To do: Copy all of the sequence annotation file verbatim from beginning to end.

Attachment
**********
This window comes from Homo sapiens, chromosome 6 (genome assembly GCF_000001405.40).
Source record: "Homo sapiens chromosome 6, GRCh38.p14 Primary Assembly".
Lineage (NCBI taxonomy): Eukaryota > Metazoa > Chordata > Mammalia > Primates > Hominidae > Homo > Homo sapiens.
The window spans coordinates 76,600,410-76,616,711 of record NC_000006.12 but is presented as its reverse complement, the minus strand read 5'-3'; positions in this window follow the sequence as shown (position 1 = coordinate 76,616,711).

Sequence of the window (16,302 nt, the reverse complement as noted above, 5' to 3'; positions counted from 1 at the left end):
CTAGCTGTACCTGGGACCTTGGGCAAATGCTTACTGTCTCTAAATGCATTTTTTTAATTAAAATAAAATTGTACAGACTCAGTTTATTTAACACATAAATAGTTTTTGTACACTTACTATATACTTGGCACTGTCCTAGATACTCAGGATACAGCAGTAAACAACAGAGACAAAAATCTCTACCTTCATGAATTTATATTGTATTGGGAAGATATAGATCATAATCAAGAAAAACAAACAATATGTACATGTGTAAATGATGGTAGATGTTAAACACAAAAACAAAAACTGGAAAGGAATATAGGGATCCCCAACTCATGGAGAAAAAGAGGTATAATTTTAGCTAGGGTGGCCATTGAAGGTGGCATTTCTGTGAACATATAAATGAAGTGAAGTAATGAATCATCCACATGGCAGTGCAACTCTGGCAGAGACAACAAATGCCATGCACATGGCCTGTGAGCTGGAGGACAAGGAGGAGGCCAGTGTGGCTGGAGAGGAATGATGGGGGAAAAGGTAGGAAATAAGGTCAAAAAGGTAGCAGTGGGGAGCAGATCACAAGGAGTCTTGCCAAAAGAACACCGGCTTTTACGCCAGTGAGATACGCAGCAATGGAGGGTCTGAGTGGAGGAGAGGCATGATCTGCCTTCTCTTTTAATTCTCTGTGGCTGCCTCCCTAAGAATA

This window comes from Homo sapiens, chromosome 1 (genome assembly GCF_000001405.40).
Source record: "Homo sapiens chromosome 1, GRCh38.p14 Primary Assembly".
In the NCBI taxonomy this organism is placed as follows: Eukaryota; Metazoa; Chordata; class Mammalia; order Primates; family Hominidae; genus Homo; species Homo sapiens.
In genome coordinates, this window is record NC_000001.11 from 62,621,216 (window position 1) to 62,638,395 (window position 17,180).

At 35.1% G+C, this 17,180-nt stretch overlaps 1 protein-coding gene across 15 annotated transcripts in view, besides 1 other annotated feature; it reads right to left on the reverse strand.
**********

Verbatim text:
This window comes from Homo sapiens, chromosome 6 (genome assembly GCF_000001405.40).
Source record: "Homo sapiens chromosome 6, GRCh38.p14 Primary Assembly".
Lineage (NCBI taxonomy): Eukaryota > Metazoa > Chordata > Mammalia > Primates > Hominidae > Homo > Homo sapiens.
The window spans coordinates 76,600,410-76,616,711 of record NC_000006.12 but is presented as its reverse complement, the minus strand read 5'-3'; positions in this window follow the sequence as shown (position 1 = coordinate 76,616,711).

Sequence of the window (16,302 nt, the reverse complement as noted above, 5' to 3'; positions counted from 1 at the left end):
CTAGCTGTACCTGGGACCTTGGGCAAATGCTTACTGTCTCTAAATGCATTTTTTTAATTAAAATAAAATTGTACAGACTCAGTTTATTTAACACATAAATAGTTTTTGTACACTTACTATATACTTGGCACTGTCCTAGATACTCAGGATACAGCAGTAAACAACAGAGACAAAAATCTCTACCTTCATGAATTTATATTGTATTGGGAAGATATAGATCATAATCAAGAAAAACAAACAATATGTACATGTGTAAATGATGGTAGATGTTAAACACAAAAACAAAAACTGGAAAGGAATATAGGGATCCCCAACTCATGGAGAAAAAGAGGTATAATTTTAGCTAGGGTGGCCATTGAAGGTGGCATTTCTGTGAACATATAAATGAAGTGAAGTAATGAATCATCCACATGGCAGTGCAACTCTGGCAGAGACAACAAATGCCATGCACATGGCCTGTGAGCTGGAGGACAAGGAGGAGGCCAGTGTGGCTGGAGAGGAATGATGGGGGAAAAGGTAGGAAATAAGGTCAAAAAGGTAGCAGTGGGGAGCAGATCACAAGGAGTCTTGCCAAAAGAACACCGGCTTTTACGCCAGTGAGATACGCAGCAATGGAGGGTCTGAGTGGAGGAGAGGCATGATCTGCCTTCTCTTTTAATTCTCTGTGGCTGCCTCCCTAAGAATA

This window comes from Homo sapiens, chromosome 1 (genome assembly GCF_000001405.40).
Source record: "Homo sapiens chromosome 1, GRCh38.p14 Primary Assembly".
In the NCBI taxonomy this organism is placed as follows: Eukaryota; Metazoa; Chordata; class Mammalia; order Primates; family Hominidae; genus Homo; species Homo sapiens.
In genome coordinates, this window is record NC_000001.11 from 62,621,216 (window position 1) to 62,638,395 (window position 17,180).

At 35.1% G+C, this 17,180-nt stretch overlaps 1 protein-coding gene across 15 annotated transcripts in view, besides 1 other annotated feature; it reads right to left on the reverse strand.